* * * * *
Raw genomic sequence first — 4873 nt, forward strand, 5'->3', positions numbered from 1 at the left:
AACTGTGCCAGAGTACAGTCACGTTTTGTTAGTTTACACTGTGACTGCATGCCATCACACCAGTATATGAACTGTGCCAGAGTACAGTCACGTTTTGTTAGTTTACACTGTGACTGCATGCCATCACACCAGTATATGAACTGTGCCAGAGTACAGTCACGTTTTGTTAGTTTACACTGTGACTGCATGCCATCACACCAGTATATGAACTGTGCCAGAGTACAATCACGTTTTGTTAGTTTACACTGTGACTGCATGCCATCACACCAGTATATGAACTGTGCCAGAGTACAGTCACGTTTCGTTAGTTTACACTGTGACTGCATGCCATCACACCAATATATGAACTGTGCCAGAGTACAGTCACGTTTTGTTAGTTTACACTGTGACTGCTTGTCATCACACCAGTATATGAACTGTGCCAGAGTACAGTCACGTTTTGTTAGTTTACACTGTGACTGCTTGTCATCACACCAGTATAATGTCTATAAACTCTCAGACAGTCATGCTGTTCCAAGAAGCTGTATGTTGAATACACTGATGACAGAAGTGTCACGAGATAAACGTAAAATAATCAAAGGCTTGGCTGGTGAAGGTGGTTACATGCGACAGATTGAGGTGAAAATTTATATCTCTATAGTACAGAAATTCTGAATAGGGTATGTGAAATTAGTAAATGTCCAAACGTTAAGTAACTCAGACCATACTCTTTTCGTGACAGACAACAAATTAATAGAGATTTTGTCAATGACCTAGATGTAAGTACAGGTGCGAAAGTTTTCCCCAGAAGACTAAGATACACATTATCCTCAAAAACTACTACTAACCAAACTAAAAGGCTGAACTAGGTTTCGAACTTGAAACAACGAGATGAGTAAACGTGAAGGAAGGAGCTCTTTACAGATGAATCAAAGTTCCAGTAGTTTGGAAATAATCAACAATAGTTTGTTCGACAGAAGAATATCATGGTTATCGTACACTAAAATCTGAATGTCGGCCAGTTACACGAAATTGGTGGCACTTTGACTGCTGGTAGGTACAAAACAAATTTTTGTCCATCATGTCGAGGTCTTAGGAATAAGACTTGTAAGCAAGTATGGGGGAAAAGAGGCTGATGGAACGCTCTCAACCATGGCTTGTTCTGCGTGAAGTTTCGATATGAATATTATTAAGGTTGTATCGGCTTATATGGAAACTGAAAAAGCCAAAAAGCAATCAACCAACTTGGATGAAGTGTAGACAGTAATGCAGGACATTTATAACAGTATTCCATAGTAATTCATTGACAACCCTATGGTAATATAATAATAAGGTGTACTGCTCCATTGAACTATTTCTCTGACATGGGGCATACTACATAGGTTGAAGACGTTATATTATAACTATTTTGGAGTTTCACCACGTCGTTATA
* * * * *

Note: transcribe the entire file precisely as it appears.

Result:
Raw genomic sequence first — 4873 nt, forward strand, 5'->3', positions numbered from 1 at the left:
AACTGTGCCAGAGTACAGTCACGTTTTGTTAGTTTACACTGTGACTGCATGCCATCACACCAGTATATGAACTGTGCCAGAGTACAGTCACGTTTTGTTAGTTTACACTGTGACTGCATGCCATCACACCAGTATATGAACTGTGCCAGAGTACAGTCACGTTTTGTTAGTTTACACTGTGACTGCATGCCATCACACCAGTATATGAACTGTGCCAGAGTACAATCACGTTTTGTTAGTTTACACTGTGACTGCATGCCATCACACCAGTATATGAACTGTGCCAGAGTACAGTCACGTTTCGTTAGTTTACACTGTGACTGCATGCCATCACACCAATATATGAACTGTGCCAGAGTACAGTCACGTTTTGTTAGTTTACACTGTGACTGCTTGTCATCACACCAGTATATGAACTGTGCCAGAGTACAGTCACGTTTTGTTAGTTTACACTGTGACTGCTTGTCATCACACCAGTATAATGTCTATAAACTCTCAGACAGTCATGCTGTTCCAAGAAGCTGTATGTTGAATACACTGATGACAGAAGTGTCACGAGATAAACGTAAAATAATCAAAGGCTTGGCTGGTGAAGGTGGTTACATGCGACAGATTGAGGTGAAAATTTATATCTCTATAGTACAGAAATTCTGAATAGGGTATGTGAAATTAGTAAATGTCCAAACGTTAAGTAACTCAGACCATACTCTTTTCGTGACAGACAACAAATTAATAGAGATTTTGTCAATGACCTAGATGTAAGTACAGGTGCGAAAGTTTTCCCCAGAAGACTAAGATACACATTATCCTCAAAAACTACTACTAACCAAACTAAAAGGCTGAACTAGGTTTCGAACTTGAAACAACGAGATGAGTAAACGTGAAGGAAGGAGCTCTTTACAGATGAATCAAAGTTCCAGTAGTTTGGAAATAATCAACAATAGTTTGTTCGACAGAAGAATATCATGGTTATCGTACACTAAAATCTGAATGTCGGCCAGTTACACGAAATTGGTGGCACTTTGACTGCTGGTAGGTACAAAACAAATTTTTGTCCATCATGTCGAGGTCTTAGGAATAAGACTTGTAAGCAAGTATGGGGGAAAAGAGGCTGATGGAACGCTCTCAACCATGGCTTGTTCTGCGTGAAGTTTCGATATGAATATTATTAAGGTTGTATCGGCTTATATGGAAACTGAAAAAGCCAAAAAGCAATCAACCAACTTGGATGAAGTGTAGACAGTAATGCAGGACATTTATAACAGTATTCCATAGTAATTCATTGACAACCCTATGGTAATATAATAATAAGGTGTACTGCTCCATTGAACTATTTCTCTGACATGGGGCATACTACATAGGTTGAAGACGTTATATTATAACTATTTTGGAGTTTCACCACGTCGTTATA